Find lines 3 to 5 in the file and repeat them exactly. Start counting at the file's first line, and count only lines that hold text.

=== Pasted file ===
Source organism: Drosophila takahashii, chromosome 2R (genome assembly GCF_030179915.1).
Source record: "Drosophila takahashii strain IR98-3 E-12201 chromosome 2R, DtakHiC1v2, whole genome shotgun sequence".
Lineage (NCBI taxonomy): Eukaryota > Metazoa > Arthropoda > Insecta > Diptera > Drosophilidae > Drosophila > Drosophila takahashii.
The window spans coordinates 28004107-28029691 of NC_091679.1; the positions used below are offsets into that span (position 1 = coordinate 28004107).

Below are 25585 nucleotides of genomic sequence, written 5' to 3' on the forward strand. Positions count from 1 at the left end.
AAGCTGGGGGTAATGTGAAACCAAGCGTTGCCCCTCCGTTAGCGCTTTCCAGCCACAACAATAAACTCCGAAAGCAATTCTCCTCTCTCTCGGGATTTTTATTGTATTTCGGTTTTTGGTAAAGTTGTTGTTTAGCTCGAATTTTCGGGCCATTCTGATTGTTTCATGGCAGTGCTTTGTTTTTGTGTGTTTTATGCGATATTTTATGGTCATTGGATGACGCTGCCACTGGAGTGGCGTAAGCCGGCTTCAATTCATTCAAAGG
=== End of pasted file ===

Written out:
Lineage (NCBI taxonomy): Eukaryota > Metazoa > Arthropoda > Insecta > Diptera > Drosophilidae > Drosophila > Drosophila takahashii.
The window spans coordinates 28004107-28029691 of NC_091679.1; the positions used below are offsets into that span (position 1 = coordinate 28004107).

Below are 25585 nucleotides of genomic sequence, written 5' to 3' on the forward strand. Positions count from 1 at the left end.